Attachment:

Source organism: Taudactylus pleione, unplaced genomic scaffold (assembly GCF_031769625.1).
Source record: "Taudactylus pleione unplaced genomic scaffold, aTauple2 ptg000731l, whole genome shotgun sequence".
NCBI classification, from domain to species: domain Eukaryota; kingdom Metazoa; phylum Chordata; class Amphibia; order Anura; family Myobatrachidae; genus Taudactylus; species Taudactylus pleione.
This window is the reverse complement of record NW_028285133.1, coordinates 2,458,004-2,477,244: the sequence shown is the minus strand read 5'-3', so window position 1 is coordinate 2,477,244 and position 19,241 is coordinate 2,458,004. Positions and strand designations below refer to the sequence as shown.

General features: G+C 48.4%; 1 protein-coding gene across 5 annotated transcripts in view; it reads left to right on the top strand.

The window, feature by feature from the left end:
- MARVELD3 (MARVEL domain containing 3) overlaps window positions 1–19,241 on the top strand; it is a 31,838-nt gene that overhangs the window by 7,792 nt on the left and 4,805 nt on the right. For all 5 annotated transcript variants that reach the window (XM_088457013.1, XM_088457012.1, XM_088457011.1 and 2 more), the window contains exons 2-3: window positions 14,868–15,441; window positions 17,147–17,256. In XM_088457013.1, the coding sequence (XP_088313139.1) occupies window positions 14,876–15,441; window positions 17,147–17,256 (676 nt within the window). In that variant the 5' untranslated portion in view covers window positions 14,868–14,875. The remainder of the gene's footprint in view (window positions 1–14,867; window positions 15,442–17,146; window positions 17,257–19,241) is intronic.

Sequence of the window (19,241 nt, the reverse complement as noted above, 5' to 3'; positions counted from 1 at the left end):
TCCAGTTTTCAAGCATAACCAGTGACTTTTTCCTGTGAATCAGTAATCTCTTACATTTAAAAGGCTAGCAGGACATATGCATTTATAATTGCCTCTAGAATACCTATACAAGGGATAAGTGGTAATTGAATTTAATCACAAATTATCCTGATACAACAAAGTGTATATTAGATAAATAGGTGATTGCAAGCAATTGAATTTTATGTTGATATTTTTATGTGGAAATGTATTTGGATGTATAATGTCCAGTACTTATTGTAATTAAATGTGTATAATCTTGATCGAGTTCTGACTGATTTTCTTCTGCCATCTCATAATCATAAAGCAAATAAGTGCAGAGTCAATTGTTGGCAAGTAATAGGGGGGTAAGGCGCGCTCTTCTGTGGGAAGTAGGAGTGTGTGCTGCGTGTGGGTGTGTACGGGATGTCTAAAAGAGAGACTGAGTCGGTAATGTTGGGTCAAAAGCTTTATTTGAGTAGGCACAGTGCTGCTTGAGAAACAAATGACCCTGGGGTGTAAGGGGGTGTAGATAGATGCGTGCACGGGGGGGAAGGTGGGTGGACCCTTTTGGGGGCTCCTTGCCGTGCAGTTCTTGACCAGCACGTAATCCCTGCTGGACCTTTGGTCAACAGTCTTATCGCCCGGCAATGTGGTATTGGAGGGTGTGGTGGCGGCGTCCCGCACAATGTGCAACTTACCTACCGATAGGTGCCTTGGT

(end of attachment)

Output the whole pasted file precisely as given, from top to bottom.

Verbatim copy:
Source organism: Taudactylus pleione, unplaced genomic scaffold (assembly GCF_031769625.1).
Source record: "Taudactylus pleione unplaced genomic scaffold, aTauple2 ptg000731l, whole genome shotgun sequence".
NCBI classification, from domain to species: domain Eukaryota; kingdom Metazoa; phylum Chordata; class Amphibia; order Anura; family Myobatrachidae; genus Taudactylus; species Taudactylus pleione.
This window is the reverse complement of record NW_028285133.1, coordinates 2,458,004-2,477,244: the sequence shown is the minus strand read 5'-3', so window position 1 is coordinate 2,477,244 and position 19,241 is coordinate 2,458,004. Positions and strand designations below refer to the sequence as shown.

General features: G+C 48.4%; 1 protein-coding gene across 5 annotated transcripts in view; it reads left to right on the top strand.

The window, feature by feature from the left end:
- MARVELD3 (MARVEL domain containing 3) overlaps window positions 1–19,241 on the top strand; it is a 31,838-nt gene that overhangs the window by 7,792 nt on the left and 4,805 nt on the right. For all 5 annotated transcript variants that reach the window (XM_088457013.1, XM_088457012.1, XM_088457011.1 and 2 more), the window contains exons 2-3: window positions 14,868–15,441; window positions 17,147–17,256. In XM_088457013.1, the coding sequence (XP_088313139.1) occupies window positions 14,876–15,441; window positions 17,147–17,256 (676 nt within the window). In that variant the 5' untranslated portion in view covers window positions 14,868–14,875. The remainder of the gene's footprint in view (window positions 1–14,867; window positions 15,442–17,146; window positions 17,257–19,241) is intronic.

Sequence of the window (19,241 nt, the reverse complement as noted above, 5' to 3'; positions counted from 1 at the left end):
TCCAGTTTTCAAGCATAACCAGTGACTTTTTCCTGTGAATCAGTAATCTCTTACATTTAAAAGGCTAGCAGGACATATGCATTTATAATTGCCTCTAGAATACCTATACAAGGGATAAGTGGTAATTGAATTTAATCACAAATTATCCTGATACAACAAAGTGTATATTAGATAAATAGGTGATTGCAAGCAATTGAATTTTATGTTGATATTTTTATGTGGAAATGTATTTGGATGTATAATGTCCAGTACTTATTGTAATTAAATGTGTATAATCTTGATCGAGTTCTGACTGATTTTCTTCTGCCATCTCATAATCATAAAGCAAATAAGTGCAGAGTCAATTGTTGGCAAGTAATAGGGGGGTAAGGCGCGCTCTTCTGTGGGAAGTAGGAGTGTGTGCTGCGTGTGGGTGTGTACGGGATGTCTAAAAGAGAGACTGAGTCGGTAATGTTGGGTCAAAAGCTTTATTTGAGTAGGCACAGTGCTGCTTGAGAAACAAATGACCCTGGGGTGTAAGGGGGTGTAGATAGATGCGTGCACGGGGGGGAAGGTGGGTGGACCCTTTTGGGGGCTCCTTGCCGTGCAGTTCTTGACCAGCACGTAATCCCTGCTGGACCTTTGGTCAACAGTCTTATCGCCCGGCAATGTGGTATTGGAGGGTGTGGTGGCGGCGTCCCGCACAATGTGCAACTTACCTACCGATAGGTGCCTTGGT